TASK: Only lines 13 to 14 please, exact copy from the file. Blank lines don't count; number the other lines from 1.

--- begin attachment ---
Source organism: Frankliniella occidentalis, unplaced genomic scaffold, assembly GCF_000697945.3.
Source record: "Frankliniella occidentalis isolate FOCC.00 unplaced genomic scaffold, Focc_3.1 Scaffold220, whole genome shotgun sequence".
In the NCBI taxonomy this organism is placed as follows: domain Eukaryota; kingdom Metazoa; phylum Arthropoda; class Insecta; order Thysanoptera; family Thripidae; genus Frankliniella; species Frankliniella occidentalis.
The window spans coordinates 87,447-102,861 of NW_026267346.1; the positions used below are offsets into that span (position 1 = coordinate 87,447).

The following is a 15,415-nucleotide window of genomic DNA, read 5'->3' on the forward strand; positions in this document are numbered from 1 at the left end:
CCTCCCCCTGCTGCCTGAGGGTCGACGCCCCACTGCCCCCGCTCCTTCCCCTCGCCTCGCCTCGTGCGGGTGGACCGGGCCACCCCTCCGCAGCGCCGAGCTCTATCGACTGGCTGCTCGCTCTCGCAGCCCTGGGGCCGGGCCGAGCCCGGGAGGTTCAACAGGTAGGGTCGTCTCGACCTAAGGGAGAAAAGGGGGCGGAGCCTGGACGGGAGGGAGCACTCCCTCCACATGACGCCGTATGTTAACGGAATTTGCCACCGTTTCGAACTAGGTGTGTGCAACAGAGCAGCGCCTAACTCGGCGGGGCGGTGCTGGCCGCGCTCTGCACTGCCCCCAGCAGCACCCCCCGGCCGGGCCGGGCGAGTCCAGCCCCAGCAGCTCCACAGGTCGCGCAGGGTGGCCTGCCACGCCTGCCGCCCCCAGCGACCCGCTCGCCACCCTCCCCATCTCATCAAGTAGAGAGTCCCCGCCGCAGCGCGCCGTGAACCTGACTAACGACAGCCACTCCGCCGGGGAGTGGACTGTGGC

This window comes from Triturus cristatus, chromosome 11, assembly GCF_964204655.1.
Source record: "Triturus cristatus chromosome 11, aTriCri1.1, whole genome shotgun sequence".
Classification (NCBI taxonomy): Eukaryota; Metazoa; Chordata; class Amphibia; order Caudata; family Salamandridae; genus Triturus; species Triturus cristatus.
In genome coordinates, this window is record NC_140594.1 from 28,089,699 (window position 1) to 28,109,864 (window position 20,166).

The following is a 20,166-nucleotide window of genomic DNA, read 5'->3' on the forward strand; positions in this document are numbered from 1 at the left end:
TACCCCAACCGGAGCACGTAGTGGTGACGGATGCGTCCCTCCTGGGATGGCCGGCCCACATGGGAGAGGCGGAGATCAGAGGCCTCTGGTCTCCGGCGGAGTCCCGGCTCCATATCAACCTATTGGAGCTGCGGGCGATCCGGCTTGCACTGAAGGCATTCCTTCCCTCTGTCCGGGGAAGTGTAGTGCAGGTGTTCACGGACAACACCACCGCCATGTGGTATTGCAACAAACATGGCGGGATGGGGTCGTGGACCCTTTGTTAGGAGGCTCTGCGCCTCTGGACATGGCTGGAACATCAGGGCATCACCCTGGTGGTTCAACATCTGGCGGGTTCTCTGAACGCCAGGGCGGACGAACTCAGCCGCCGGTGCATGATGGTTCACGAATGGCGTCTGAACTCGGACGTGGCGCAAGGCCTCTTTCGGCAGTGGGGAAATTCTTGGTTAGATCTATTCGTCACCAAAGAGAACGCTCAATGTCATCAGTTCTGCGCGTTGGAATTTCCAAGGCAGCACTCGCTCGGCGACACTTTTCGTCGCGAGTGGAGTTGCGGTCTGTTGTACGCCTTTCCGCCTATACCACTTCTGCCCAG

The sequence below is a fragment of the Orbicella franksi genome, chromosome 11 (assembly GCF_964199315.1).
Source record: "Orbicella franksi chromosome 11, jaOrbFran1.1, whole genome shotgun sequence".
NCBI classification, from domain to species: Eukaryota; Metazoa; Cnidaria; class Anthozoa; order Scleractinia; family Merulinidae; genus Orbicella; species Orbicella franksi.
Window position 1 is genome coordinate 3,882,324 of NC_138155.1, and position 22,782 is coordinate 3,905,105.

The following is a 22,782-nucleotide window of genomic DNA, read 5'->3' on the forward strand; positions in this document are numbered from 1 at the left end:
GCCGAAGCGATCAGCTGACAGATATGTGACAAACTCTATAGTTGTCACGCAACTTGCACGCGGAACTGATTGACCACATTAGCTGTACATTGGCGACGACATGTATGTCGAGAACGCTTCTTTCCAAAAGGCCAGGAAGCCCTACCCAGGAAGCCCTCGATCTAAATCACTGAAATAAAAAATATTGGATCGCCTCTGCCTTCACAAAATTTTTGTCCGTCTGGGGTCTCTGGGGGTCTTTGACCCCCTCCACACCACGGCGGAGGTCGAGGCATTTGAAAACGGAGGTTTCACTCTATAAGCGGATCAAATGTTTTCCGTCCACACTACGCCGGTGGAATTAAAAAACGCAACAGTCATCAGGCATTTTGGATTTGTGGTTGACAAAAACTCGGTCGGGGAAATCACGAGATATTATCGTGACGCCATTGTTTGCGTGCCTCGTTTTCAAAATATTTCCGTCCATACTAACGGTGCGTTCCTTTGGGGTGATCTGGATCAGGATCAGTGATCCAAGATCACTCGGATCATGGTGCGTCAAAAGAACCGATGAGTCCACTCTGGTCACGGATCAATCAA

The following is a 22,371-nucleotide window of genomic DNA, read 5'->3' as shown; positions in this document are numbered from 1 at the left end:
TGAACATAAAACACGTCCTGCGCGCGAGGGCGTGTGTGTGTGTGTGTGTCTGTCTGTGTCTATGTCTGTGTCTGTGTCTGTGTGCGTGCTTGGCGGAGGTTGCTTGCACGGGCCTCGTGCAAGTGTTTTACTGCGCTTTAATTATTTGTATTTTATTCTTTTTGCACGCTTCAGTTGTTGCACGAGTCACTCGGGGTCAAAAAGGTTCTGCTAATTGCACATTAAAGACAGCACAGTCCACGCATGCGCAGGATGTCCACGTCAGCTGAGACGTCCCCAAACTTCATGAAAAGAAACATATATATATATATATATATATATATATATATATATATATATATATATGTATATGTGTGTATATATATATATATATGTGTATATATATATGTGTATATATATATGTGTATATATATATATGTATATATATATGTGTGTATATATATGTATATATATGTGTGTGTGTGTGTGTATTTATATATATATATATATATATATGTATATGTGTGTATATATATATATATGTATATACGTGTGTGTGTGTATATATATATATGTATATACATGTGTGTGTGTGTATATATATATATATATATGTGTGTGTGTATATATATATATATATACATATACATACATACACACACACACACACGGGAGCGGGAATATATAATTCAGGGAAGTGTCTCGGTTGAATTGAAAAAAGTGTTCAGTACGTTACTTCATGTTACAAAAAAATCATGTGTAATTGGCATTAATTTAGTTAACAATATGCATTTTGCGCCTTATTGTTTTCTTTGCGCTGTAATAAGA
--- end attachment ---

The sequence below is a fragment of the Orbicella franksi genome, chromosome 11 (assembly GCF_964199315.1).
Source record: "Orbicella franksi chromosome 11, jaOrbFran1.1, whole genome shotgun sequence".